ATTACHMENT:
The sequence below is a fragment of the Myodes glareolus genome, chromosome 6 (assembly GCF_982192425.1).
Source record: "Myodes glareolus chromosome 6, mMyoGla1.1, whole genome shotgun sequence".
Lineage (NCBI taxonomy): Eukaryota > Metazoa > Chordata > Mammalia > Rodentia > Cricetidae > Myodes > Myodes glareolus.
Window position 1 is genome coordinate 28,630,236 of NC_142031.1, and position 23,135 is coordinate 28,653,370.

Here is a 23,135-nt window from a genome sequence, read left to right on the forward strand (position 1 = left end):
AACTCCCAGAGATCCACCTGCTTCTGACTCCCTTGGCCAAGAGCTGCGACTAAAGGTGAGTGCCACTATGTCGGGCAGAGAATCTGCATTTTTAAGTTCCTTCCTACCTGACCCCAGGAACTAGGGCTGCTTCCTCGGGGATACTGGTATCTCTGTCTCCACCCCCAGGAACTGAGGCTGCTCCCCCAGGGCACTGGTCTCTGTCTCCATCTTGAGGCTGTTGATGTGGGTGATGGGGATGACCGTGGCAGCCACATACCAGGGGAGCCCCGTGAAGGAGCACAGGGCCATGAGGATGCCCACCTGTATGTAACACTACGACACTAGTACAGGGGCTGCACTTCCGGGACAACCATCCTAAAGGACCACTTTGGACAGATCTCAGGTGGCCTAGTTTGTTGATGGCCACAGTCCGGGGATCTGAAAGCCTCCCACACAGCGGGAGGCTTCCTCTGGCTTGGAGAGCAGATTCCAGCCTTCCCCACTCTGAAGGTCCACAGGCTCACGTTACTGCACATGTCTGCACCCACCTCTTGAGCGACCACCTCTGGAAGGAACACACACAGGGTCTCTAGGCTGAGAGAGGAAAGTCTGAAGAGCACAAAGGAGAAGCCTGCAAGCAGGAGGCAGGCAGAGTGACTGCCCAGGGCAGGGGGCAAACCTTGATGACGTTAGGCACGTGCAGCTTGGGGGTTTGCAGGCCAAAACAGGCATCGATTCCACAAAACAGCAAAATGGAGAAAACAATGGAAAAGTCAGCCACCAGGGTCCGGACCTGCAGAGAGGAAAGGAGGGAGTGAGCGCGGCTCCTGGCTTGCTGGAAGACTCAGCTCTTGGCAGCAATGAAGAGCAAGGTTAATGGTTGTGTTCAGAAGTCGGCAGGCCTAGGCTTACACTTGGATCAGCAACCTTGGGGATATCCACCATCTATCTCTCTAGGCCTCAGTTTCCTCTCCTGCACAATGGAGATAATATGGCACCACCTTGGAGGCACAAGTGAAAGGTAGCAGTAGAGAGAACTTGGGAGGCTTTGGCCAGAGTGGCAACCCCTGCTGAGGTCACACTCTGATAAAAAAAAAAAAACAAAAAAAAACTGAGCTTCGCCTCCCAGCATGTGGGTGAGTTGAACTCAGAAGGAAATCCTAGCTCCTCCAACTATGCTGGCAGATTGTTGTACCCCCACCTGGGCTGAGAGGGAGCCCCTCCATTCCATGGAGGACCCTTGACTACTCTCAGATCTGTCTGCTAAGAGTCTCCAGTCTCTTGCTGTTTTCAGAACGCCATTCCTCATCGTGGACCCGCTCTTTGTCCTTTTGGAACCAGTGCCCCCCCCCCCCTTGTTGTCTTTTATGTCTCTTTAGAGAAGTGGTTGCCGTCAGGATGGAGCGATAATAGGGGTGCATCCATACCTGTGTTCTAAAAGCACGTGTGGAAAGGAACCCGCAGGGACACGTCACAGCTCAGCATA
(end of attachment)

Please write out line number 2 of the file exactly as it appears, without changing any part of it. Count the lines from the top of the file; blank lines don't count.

Source record: "Myodes glareolus chromosome 6, mMyoGla1.1, whole genome shotgun sequence".